First test flown over 50 years ago in July 1972, the F-15 Eagle was developed with ambitious specifications to counter the formidable Soviet MiG-25 Foxbat interceptor during the Cold War and has been relied on by the U.S. Air Force as a prime air superiority fighter since 1975. While it was the first combat jet from the fourth generation to enter service in any air force in the world, it remains today the oldest fighter still in production. By the end of the Cold War in 1989 over 900 Eagles were in U.S. Air Force service, with 200 more deployed by Japan and over 50 each by Israel and Saudi Arabia – with lower end clients unable to afford and in many cases politically barred from acquiring the jets.
Rivalled in the West only by the U.S. Navy’s even heavier and more expensive F-14, the F-15C/D was the top Eagle variant developed for air to air combat and continued to serve as the U.S. Air Force’s most capable air superiority fighter until December 2005, when its fifth generation successor the F-22 Raptor joined the service. The F-22 was declared combat ready several years behind schedule, and was a lot less capable than originally envisioned due largely to budget cuts. At the time of its entry into service, however, the Raptor was still in a league of its own globally as the world’s only next generation combat jet. It improved on the capabilities of the F-15 with a radar cross section reducing airframe, a powerful new AESA radar, the and world’s most powerful fighter engine the F119 which facilitated a much improved flight performance.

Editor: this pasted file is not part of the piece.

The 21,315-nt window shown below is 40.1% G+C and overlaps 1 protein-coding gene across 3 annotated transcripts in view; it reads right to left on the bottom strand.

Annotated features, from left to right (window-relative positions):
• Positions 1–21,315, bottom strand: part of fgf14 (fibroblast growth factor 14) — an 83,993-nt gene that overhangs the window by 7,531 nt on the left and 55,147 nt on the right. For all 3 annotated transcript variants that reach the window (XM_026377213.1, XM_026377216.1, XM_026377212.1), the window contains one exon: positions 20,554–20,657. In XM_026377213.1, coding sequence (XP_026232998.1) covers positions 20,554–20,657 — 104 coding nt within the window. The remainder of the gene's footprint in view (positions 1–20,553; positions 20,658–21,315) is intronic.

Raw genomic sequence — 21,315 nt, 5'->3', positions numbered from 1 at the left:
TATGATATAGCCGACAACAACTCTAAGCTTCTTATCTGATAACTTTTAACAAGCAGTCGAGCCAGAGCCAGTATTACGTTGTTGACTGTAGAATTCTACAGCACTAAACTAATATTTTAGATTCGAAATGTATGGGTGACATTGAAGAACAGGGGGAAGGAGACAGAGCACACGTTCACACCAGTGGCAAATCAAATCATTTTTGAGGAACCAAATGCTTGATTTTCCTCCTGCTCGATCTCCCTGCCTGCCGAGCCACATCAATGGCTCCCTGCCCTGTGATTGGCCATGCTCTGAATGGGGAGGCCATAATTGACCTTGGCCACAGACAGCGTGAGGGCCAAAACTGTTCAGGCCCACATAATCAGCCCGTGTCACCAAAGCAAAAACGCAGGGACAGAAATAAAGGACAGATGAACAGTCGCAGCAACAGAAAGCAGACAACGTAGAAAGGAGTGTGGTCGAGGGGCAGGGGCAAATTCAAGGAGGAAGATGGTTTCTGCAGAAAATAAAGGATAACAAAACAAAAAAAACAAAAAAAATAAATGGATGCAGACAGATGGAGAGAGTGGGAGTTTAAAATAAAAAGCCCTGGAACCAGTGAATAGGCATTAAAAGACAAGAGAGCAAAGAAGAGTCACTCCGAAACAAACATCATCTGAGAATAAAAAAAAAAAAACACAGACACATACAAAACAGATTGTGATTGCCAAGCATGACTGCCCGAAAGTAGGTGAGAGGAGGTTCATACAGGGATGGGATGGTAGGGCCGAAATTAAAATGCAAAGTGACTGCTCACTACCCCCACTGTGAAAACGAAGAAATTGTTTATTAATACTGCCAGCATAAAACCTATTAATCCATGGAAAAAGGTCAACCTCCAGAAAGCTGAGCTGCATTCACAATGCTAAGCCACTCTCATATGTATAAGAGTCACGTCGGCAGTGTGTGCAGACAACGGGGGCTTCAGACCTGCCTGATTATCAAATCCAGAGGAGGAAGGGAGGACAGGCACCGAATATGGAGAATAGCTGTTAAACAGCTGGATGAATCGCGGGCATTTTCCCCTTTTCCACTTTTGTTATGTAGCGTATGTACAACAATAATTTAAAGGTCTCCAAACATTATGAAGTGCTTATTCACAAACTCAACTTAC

Although the F-22 was expected to replace the F-15C/D in all frontline units, issues with the Raptor’s design ultimately led to 75% of initially planned aircraft being cut – and to separate plans for specialised carrier based and strike variants being cancelled entirely. The primary issue with the Raptor was its extremely high operational cost of over $60,000 per hour per fighter that resulted primarily from excessive maintenance requirements. While a major requirement from the program was that it have a lower operational cost than the F-15, that of the F-22 was in fact over twice as high with a lifetime cost of close to $800 million. This combined with the aircraft’s low sortie and availability rates due to its high maintenance needs, and its unusual computer architecture which made it particularly difficult to incorporate upgrades onto, ultimately made it an unviable replacement for the F-15. A further major shortcoming was its range, with the F-15’s endurance already being far lower than competing Russian fighters such as the Su-27, while the F-22’s range was far shorter still limiting its combat radius considerably. As a result of cuts to planned F-22 orders, the U.S. Air Force still relies on the F-15 as it’s most numerous air superiority fighter, with a much higher proportion of the F-15s able to be kept combat ready.